In This All-at-Onceness, Julie Wittes Schlack takes us on her vivid, personal journey through the political and cultural movements that have shaped every generation from the Baby Boomers to the Parkland kids. She examines the unlikely and twisting relationship between idealism and engineering that has promised a future of progress and hope, but only occasionally delivered on it, and asks why.
Her tale begins in 1967, when both the Summer of Love and Our World, the first live broadcast to and from the entire globe, created a sense that a compassionate, progressive global village was in the making. Through the civil rights and ant-war movements to the birth of Second Wave feminism, from the wintery ‘70s to the shiny rise of corporate culture in the ‘80s, from the democratic early days of the Web to today’s social surveillance state, Wittes Schlack tells a story about idealistic energy and how it travels through time.
Personal and political, intimate and informative, bracing and comic, these linked essays take us to an abortion mill in rural Quebec, the Michigan home of numerous UFO sightings, an abandoned Shaker village, the dust-clogged air of garment sweatshops in Allentown, a philanthropic corporate breakfast, and a series of dystopian market research conferences. They ask: Are we at the gates of the digital Promised Land? Or are we exiles wandering in the desert with only tweeting Kardashians for company?
Praise for This All-at-Onceness
“Youthful, left-wing idealism subsides into pragmatic careerism before returning in unexpected ways in this memoir. At the start of this book, Schlack, the founder of market-research firm C Space, thinks back to growing up in a Jewish neighborhood in suburban Montreal and in Ann Arbor, Michigan, in the 1960s. To her, it was an idyllic time despite the political and countercultural chaos around her. She recalls vacations at her family’s Quebec lake house, long evenings shooting the breeze with friends about possible UFO sightings, and youthful romance at a progressive summer camp. In high school and college, she got caught up in the anti-war movement, and she ‘went from flower child to anti-imperialist to ambivalent Maoist a few years later,’ she says. She also wrestled with radical feminist stances on makeup, shaving, and traditional marriage. The author carried her political commitments into the 1970s and ’80s when, married with kids, she worked at factories while trying to sway workers to her militant leftism—an effort that fizzled in the Reagan era. The narrative then skips ahead to the 2000s and Schlack’s career in tech startups and marketing—a milieu of moral ambiguity and hope. She felt heartened by the Occupy movement, appalled by Donald Trump, and conflicted over her role in a capitalist society that might be ‘ready to sacrifice the planet and the lives of younger generations to satisfy…limitless greed.’ Schlack recounts her ideological journey with humor and nuance throughout this sometimes-wry, sometimes-lyrical memoir. She riffs on what she sees as foibles of progressive dogma as well as absurdities of corporate culture, including a darkly hilarious incident in which a con woman almost financially destroyed the company where she worked. Schlack’s graceful prose balances cleareyed reflection with luminous passages that celebrate past passions, such as this one about the aforementioned summer camp: ‘As I try to summon up how I felt being there, what gets revived is the shocking carnality of my first French kiss, the energy stoked by being part of a group and feeling myself to be a pulsing cell in a larger organism.’ A thoughtful, witty, and evocative recollection of a life and the convictions that energized it.”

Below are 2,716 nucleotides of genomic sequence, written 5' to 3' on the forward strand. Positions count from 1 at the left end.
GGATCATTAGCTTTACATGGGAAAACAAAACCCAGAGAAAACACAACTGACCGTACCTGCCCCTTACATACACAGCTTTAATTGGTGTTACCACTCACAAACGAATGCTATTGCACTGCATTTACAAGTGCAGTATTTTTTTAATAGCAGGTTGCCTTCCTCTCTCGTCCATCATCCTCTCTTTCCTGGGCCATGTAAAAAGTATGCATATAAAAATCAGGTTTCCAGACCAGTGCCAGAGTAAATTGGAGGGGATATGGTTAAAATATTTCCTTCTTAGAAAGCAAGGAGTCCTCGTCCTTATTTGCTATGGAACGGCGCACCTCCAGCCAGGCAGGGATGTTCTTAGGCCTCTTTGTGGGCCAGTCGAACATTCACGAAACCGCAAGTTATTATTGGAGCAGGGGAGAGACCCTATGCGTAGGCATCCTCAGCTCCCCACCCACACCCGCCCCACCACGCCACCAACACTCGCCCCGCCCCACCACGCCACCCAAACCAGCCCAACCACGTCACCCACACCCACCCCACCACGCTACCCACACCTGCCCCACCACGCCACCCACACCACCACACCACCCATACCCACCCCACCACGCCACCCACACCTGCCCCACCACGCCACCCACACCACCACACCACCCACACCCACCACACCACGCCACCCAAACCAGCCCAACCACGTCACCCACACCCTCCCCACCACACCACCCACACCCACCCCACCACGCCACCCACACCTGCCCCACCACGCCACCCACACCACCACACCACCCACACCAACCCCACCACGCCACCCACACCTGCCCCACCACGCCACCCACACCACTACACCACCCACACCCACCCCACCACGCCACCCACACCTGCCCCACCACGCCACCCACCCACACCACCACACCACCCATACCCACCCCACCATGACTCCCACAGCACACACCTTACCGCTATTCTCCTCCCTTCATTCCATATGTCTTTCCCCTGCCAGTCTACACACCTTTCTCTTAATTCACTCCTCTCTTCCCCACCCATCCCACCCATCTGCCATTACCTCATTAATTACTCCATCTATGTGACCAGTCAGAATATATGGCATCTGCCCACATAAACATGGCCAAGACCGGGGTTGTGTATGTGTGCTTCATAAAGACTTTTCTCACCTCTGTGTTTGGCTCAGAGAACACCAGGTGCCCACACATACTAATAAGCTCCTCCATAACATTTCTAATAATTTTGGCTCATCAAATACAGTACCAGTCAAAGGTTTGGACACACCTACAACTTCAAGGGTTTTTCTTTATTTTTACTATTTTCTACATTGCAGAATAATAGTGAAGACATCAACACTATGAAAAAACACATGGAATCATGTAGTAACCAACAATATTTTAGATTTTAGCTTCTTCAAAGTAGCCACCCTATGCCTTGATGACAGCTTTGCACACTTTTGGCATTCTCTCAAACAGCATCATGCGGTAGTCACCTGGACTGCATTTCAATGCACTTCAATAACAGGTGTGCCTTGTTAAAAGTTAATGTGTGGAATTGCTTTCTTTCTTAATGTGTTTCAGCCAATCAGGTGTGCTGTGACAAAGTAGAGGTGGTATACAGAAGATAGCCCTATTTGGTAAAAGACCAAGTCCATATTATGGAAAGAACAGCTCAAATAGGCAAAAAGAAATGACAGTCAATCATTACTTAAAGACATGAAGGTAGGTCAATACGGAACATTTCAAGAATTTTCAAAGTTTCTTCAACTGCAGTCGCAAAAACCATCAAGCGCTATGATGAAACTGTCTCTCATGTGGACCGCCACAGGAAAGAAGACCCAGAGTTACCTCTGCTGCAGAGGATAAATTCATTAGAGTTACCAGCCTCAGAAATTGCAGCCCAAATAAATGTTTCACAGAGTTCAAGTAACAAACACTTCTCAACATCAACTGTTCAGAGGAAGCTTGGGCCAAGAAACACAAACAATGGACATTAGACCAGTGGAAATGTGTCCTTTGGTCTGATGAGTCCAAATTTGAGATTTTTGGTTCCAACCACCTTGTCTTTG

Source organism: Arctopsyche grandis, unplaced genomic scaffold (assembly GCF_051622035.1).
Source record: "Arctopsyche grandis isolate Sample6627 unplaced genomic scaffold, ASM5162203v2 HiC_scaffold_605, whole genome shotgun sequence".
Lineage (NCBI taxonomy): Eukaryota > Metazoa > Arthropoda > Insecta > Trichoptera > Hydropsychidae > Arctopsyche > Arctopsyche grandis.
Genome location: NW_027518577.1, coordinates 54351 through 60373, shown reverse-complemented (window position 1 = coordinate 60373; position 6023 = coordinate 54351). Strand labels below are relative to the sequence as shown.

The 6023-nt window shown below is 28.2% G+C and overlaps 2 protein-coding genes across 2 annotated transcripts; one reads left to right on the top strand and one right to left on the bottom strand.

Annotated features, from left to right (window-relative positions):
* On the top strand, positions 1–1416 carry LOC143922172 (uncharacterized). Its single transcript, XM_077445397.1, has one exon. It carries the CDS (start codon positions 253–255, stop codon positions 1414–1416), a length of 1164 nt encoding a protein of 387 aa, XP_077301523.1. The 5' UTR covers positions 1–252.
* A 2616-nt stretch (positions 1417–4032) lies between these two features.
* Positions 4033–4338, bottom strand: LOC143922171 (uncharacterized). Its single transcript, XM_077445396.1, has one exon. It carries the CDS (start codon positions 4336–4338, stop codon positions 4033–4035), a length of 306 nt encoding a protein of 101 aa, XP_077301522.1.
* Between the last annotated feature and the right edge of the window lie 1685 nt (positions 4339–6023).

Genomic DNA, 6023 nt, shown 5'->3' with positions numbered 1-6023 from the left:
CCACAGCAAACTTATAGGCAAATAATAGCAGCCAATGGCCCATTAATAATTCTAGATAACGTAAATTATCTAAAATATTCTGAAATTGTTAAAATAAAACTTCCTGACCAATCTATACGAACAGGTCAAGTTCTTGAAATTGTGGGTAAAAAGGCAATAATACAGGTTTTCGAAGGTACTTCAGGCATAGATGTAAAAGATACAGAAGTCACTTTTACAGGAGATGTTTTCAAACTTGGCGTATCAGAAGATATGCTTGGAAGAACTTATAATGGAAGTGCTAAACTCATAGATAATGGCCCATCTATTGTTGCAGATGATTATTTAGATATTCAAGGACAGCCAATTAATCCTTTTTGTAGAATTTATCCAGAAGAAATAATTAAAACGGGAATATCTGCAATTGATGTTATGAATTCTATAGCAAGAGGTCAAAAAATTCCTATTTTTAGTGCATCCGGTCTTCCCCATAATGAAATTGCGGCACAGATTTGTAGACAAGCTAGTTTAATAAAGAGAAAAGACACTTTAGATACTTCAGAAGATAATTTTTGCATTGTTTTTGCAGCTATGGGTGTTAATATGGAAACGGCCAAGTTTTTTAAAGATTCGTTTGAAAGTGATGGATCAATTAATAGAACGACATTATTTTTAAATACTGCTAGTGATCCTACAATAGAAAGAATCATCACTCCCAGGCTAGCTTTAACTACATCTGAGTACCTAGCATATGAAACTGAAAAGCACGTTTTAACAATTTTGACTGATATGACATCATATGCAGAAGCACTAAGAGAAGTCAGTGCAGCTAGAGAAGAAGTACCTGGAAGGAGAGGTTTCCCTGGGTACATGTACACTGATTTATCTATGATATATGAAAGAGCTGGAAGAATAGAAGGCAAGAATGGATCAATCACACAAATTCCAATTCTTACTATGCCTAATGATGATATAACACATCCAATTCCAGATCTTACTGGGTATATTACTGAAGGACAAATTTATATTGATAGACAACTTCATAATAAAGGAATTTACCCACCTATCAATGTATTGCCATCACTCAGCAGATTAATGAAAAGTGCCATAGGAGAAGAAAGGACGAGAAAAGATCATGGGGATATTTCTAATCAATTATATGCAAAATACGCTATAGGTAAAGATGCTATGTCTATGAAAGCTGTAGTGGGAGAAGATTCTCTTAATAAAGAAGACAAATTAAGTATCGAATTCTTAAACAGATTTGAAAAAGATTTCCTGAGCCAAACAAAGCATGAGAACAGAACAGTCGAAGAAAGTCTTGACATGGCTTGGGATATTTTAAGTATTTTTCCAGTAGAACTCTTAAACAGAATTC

–Kirkus Reviews (starred review)
“Whether she is portraying the intimate mysteries of childhood or examining the tenacious realities of corporate culture, Julie Wittes Schlack writes beautifully and incisively about our human journey in modern times. This All-at-Onceness is an accumulating achievement, a thought-provoking meditation on the way time changes each of us, and technology changes all of us.”
– Jane Brox, author of Silence: A Social History of One of the Least Understood Elements of Our Lives
“Be someone on whom nothing is lost is a writer’s credo, a Post-it or digital quote on many a laptop. Few debut authors have proven this more than Julie Wittes Schlack. She’s given us not just a time-lapse look of a world wiring our nervous systems, but of a narrator who’s uncannily found herself deep inside the how and why. From McLuhan to moonwalks, satellite beaming to branding, This-All-at-Onceness is a walk on the wild side of the cultural psyche, its chaos of connections. Julie Wittes Schlack has a laser instinct for stories and the sharp, often mordantly funny, details that subtly reveal them. ”
– Alexandra Johnson, author of The Hidden Writer
“These essays are smart – intellectually ambitious and unrelentingly perceptive – but what really makes them stand out is how surprisingly beautiful they are, too, if beauty can be understood to encompass humor and wonder and tenderness and ferocity, and a tireless, urgent sense of search.”
– Leah Hager Cohen, author of Strangers and Cousins